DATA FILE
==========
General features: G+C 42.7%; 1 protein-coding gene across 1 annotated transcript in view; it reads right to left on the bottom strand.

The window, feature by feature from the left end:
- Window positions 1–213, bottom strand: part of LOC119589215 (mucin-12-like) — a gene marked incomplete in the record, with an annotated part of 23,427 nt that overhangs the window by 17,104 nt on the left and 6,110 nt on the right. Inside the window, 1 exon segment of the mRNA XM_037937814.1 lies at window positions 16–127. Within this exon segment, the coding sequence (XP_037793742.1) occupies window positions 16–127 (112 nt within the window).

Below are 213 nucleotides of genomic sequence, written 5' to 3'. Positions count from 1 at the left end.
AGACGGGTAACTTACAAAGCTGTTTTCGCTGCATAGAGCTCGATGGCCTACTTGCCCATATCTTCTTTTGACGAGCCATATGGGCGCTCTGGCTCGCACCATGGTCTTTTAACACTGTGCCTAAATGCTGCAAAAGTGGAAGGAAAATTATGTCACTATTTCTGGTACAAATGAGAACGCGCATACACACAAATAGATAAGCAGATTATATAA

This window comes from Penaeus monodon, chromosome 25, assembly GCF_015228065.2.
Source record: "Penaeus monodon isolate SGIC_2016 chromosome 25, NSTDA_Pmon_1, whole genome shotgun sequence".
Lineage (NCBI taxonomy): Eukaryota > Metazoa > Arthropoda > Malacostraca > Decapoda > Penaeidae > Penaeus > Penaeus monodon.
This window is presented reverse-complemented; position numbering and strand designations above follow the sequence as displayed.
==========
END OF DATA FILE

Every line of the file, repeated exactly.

General features: G+C 42.7%; 1 protein-coding gene across 1 annotated transcript in view; it reads right to left on the bottom strand.

The window, feature by feature from the left end:
- Window positions 1–213, bottom strand: part of LOC119589215 (mucin-12-like) — a gene marked incomplete in the record, with an annotated part of 23,427 nt that overhangs the window by 17,104 nt on the left and 6,110 nt on the right. Inside the window, 1 exon segment of the mRNA XM_037937814.1 lies at window positions 16–127. Within this exon segment, the coding sequence (XP_037793742.1) occupies window positions 16–127 (112 nt within the window).

Below are 213 nucleotides of genomic sequence, written 5' to 3'. Positions count from 1 at the left end.
AGACGGGTAACTTACAAAGCTGTTTTCGCTGCATAGAGCTCGATGGCCTACTTGCCCATATCTTCTTTTGACGAGCCATATGGGCGCTCTGGCTCGCACCATGGTCTTTTAACACTGTGCCTAAATGCTGCAAAAGTGGAAGGAAAATTATGTCACTATTTCTGGTACAAATGAGAACGCGCATACACACAAATAGATAAGCAGATTATATAA

This window comes from Penaeus monodon, chromosome 25, assembly GCF_015228065.2.
Source record: "Penaeus monodon isolate SGIC_2016 chromosome 25, NSTDA_Pmon_1, whole genome shotgun sequence".
Lineage (NCBI taxonomy): Eukaryota > Metazoa > Arthropoda > Malacostraca > Decapoda > Penaeidae > Penaeus > Penaeus monodon.
This window is presented reverse-complemented; position numbering and strand designations above follow the sequence as displayed.